Kateleen holds no regrets, however, only pride in having forged a life for herself here in the U.S. as a business owner. She says she has no desire to ever return to Korea, but she has a burning desire to find her sisters with whom she lost touch so many decades before. She is hoping that this book will help with that mission. Whether she finds them or not, she will always be a part of the Aquarius Press Family.
Saturday, March 21, 2009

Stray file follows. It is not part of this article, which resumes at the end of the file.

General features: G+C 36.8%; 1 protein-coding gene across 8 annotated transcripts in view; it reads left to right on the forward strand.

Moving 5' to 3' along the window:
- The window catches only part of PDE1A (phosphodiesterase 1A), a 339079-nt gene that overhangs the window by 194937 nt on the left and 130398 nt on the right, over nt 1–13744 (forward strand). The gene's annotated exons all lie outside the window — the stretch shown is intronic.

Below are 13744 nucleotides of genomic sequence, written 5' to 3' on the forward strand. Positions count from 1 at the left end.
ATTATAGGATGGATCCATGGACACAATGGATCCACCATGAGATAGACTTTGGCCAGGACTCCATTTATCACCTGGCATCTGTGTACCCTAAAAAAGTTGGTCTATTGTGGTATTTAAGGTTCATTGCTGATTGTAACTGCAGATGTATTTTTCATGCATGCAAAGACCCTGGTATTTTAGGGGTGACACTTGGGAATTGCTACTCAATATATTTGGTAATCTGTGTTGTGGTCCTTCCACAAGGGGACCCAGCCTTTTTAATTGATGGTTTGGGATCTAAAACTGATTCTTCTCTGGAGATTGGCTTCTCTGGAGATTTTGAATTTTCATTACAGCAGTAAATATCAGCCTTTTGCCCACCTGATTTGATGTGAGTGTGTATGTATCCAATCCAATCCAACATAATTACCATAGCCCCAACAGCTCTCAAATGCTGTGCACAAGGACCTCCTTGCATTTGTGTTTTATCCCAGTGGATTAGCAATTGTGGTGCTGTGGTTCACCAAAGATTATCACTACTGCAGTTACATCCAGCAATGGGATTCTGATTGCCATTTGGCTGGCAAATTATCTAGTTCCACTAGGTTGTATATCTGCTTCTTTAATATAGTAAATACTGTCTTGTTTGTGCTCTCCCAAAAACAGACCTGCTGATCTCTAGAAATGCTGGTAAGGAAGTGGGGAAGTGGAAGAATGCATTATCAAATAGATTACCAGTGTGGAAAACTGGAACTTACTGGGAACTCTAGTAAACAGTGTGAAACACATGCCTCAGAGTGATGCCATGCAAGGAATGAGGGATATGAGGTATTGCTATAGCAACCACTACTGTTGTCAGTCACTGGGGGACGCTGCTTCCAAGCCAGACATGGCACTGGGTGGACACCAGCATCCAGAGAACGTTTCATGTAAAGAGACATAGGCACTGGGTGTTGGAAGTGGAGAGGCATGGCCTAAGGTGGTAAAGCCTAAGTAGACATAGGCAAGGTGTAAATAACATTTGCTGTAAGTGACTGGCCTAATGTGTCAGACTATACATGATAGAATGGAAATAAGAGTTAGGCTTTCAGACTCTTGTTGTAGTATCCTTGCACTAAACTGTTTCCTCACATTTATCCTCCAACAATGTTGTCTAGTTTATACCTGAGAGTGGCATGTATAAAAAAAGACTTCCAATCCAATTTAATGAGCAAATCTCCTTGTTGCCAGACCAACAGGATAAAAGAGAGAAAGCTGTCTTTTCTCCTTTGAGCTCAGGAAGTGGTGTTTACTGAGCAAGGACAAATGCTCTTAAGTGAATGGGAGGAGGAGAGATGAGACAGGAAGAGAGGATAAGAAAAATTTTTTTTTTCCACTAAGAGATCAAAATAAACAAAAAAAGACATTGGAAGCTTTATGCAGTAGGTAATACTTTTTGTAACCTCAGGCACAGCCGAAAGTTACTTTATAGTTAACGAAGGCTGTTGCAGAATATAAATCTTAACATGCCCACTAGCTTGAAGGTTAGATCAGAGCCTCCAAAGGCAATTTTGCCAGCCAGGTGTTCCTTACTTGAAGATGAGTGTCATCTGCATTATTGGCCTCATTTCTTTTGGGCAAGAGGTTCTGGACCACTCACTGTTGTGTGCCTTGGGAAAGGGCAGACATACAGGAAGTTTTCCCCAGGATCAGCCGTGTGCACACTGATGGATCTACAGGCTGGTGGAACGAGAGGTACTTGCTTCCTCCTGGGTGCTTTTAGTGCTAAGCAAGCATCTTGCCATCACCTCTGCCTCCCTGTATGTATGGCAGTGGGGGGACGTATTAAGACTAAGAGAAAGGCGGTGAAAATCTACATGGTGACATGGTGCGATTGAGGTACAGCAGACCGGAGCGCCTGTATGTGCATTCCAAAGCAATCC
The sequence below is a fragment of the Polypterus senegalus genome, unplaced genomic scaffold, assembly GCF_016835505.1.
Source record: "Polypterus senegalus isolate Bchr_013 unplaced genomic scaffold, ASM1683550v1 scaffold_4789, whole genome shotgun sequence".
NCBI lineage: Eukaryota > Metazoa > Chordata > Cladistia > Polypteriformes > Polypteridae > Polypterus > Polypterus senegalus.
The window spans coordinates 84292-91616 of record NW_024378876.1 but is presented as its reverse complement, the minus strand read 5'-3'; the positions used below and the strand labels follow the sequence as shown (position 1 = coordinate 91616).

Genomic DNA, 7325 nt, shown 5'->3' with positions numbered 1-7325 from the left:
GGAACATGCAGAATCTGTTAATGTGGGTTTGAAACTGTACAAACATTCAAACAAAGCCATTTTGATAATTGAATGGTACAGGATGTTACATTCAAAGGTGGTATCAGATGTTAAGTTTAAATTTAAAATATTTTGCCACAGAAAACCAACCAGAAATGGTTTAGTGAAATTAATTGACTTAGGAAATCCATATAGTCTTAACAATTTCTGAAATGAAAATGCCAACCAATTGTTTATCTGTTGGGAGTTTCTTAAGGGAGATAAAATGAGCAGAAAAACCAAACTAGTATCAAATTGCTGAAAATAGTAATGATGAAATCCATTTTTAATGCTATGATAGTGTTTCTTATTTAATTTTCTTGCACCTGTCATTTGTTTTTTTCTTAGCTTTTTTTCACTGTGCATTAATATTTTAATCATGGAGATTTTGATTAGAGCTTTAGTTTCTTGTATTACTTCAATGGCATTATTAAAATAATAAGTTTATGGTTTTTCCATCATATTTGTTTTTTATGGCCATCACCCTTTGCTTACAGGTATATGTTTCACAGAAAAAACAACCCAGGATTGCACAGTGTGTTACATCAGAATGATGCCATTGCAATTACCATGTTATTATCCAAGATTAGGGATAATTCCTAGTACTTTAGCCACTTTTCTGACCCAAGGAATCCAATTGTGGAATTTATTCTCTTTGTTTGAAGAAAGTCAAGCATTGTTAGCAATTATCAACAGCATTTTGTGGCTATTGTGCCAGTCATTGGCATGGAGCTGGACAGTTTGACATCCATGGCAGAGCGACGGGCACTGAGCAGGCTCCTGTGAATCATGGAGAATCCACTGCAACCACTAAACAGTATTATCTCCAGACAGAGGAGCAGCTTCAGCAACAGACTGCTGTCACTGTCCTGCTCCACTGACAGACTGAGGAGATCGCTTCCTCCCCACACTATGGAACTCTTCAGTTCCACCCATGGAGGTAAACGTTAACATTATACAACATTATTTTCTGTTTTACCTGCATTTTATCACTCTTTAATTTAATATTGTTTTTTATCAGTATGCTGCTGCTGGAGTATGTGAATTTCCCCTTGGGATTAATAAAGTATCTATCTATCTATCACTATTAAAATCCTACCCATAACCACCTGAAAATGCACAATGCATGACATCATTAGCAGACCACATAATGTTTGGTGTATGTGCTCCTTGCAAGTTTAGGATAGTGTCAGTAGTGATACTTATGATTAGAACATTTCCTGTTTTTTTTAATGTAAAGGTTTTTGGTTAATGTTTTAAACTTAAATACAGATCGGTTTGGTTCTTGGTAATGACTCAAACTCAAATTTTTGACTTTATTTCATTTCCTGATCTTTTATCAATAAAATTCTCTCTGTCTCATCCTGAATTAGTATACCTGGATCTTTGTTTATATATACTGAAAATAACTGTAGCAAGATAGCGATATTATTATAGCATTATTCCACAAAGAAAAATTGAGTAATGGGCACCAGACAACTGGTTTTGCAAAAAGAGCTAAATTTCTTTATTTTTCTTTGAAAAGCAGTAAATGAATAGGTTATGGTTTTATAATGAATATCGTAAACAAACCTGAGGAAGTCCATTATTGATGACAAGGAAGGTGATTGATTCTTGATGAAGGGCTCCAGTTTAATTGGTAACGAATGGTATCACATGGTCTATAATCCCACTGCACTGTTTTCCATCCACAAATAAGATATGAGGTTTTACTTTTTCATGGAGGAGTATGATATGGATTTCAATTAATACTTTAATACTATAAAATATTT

"As I walked through the marketplace, I promised myself that I would never die like my mother." These haunting words struck me and my editors as we read through what would become one of our great literary achievements. The Land of Silent Morning is more than just another memoir amongst memoirs, it's a validation of a life of shame, struggle, poverty, and redemption over a span of 50 years. The author, Kateleen K. Washington (nee Kyong Mi) first talked with me by phone. Her English was stilted, but I was intrigued by the intensity in her voice, her dead certainty that her life story would be a message to the world. I believe it is. Two weeks ago we hosted a pre-release party near her adopted hometown of Utica, Michigan. The people who came were not only the general public, but people from Kateleen's early years, people who knew her when she was struggling to survive in a foreign country, and her ex-husband, a man of whom she wrote quite a bit about in the book. It was interesting to see when he walked through the door with his new family that he and Kateleen tearfully hugged as if time had never moved on for either of them. During the Author Q and A, she admitted that she perhaps didn't appreciate the husband she had then, a man who had literally rescued her from a life of being an escort in South Korea's nightclubs. She says she couldn't appreciate his humor back then, but I believe she does now.